Skip to Content

Computed Tomography Scan

WHAT YOU NEED TO KNOW:

What do I need to know about a computed tomography (CT) scan?

A CT scan uses x-rays to take pictures of your blood vessels, tissues, bones, or organs. It is also called a computerized axial tomography (CAT) scan.

How do I prepare for a CT scan?

Your healthcare provider will tell you which medicines to take or not take on the day of your CT scan. He or she may tell you not to eat or drink anything for 2 to 4 hours before your CT scan. Tell your provider if you know or think you are pregnant.

What will happen during a CT scan?

Your healthcare provider will ask you to lie on your back on a table. He or she may give you medicine to help you feel calm and relaxed. Contrast liquid may be used to help a body part show up better. The table will be moved into an open space in the middle of the machine. You will need to lie still during the CT scan.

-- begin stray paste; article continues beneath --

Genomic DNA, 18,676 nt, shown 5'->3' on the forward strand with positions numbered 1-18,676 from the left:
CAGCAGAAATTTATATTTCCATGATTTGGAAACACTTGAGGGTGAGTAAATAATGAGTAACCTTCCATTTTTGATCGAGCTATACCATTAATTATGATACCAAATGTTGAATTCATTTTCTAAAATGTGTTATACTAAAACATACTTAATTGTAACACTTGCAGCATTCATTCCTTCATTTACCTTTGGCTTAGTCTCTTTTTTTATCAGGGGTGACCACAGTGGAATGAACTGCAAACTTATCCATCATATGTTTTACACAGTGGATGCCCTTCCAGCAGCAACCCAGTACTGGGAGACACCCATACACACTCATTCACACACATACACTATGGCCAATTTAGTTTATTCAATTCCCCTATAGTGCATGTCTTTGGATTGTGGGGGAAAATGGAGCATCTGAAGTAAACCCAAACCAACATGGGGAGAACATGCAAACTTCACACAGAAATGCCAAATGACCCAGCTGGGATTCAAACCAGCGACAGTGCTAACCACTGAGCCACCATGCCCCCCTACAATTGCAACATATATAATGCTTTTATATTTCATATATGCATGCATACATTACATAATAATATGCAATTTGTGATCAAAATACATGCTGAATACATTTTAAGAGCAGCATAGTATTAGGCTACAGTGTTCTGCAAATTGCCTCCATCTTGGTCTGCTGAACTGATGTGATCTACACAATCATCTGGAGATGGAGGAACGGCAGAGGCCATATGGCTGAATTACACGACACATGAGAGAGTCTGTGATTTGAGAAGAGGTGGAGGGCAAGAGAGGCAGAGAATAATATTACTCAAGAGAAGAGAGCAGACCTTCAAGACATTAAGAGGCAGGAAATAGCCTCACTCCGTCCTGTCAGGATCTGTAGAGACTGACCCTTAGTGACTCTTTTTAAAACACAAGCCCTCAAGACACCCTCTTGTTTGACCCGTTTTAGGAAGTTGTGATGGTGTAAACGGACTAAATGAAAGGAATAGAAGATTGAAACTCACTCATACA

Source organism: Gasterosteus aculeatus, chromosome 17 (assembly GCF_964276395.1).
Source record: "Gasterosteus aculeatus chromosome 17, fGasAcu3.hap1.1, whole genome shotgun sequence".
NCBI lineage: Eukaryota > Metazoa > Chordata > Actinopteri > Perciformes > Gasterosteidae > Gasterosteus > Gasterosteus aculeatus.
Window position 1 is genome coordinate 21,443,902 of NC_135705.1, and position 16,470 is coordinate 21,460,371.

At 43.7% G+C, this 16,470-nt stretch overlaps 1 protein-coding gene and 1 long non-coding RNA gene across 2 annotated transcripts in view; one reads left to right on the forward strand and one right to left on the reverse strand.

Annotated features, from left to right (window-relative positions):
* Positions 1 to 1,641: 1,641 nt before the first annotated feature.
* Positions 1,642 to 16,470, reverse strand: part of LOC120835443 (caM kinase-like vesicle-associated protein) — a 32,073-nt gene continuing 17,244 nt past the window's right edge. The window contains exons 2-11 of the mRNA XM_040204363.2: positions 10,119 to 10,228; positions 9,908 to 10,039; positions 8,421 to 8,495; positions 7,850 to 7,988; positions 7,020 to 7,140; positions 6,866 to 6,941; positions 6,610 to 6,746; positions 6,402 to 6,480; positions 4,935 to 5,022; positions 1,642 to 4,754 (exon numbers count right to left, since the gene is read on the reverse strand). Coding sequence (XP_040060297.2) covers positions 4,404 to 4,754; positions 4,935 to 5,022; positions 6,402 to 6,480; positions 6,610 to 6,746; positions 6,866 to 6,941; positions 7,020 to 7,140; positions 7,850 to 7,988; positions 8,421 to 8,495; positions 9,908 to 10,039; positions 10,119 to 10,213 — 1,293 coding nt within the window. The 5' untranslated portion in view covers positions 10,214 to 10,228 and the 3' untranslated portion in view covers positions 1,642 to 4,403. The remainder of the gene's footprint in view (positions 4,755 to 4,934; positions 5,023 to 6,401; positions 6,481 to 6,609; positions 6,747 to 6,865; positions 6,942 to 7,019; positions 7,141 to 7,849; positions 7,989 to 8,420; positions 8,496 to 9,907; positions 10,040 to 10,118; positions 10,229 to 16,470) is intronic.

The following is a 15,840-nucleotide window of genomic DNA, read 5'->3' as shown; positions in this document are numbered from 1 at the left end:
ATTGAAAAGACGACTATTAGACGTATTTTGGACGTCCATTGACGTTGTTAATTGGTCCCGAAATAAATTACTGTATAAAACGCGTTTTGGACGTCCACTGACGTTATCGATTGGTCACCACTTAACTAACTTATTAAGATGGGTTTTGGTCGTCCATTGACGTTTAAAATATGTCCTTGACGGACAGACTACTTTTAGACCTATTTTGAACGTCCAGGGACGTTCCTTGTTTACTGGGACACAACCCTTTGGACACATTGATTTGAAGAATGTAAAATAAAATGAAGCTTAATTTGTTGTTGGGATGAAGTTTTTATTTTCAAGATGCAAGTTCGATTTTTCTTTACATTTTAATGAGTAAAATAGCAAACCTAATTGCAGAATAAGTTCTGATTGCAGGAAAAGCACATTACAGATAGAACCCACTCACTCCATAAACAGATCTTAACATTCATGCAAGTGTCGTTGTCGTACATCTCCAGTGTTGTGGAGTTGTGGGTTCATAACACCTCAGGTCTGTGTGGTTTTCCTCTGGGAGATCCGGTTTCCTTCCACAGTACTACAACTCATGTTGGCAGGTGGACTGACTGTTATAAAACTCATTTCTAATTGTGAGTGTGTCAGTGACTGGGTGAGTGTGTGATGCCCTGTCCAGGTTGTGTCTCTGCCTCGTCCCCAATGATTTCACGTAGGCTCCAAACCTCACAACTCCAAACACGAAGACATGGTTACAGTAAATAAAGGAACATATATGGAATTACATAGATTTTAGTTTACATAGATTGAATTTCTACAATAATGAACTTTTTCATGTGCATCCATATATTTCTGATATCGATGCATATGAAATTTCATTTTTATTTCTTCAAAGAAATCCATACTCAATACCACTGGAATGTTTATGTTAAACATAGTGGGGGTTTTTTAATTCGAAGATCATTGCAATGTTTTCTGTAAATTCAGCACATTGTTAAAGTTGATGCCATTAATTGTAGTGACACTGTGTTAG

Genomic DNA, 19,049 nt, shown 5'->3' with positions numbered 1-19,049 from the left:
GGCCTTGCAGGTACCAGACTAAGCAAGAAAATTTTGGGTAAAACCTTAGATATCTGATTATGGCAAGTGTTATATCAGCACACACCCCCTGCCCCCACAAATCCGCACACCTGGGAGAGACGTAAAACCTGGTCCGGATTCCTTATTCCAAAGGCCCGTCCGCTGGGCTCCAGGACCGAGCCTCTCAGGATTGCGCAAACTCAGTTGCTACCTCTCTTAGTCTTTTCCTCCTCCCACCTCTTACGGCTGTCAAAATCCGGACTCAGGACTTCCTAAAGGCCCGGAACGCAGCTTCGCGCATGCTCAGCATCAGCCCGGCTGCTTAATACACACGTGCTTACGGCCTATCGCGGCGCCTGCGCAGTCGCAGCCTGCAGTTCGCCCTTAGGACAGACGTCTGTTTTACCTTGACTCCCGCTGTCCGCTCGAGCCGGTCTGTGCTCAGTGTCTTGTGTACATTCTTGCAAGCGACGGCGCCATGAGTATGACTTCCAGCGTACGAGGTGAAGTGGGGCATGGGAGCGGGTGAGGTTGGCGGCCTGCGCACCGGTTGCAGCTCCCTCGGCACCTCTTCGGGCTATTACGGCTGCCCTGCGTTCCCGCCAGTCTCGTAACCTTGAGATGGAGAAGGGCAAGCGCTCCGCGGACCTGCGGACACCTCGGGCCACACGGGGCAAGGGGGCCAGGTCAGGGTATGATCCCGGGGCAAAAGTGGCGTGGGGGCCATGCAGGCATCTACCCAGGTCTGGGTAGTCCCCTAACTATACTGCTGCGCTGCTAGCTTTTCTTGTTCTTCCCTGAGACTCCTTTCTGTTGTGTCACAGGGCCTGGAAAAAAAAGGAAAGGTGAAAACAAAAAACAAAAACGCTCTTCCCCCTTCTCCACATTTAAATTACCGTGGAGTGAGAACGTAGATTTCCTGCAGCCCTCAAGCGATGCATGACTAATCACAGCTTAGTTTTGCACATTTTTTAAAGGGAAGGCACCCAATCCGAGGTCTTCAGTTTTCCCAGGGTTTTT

What are the risks of a CT scan?

The contrast liquid may cause an allergic reaction. You may have a rash, itching, or trouble breathing. If you are pregnant, a CT scan may be harmful to your unborn baby. Contrast liquid may cause kidney problems that lead to kidney failure. The radiation from a CT scan may increase your risk for cancer.

Care Agreement

You have the right to help plan your care. Learn about your health condition and how it may be treated. Discuss treatment options with your healthcare providers to decide what care you want to receive. You always have the right to refuse treatment. The above information is an educational aid only. It is not intended as medical advice for individual conditions or treatments. Talk to your doctor, nurse or pharmacist before following any medical regimen to see if it is safe and effective for you.

© Copyright IBM Corporation 2021 Information is for End User's use only and may not be sold, redistributed or otherwise used for commercial purposes. All illustrations and images included in CareNotes® are the copyrighted property of A.D.A.M., Inc. or IBM Watson Health

Further information

Always consult your healthcare provider to ensure the information displayed on this page applies to your personal circumstances.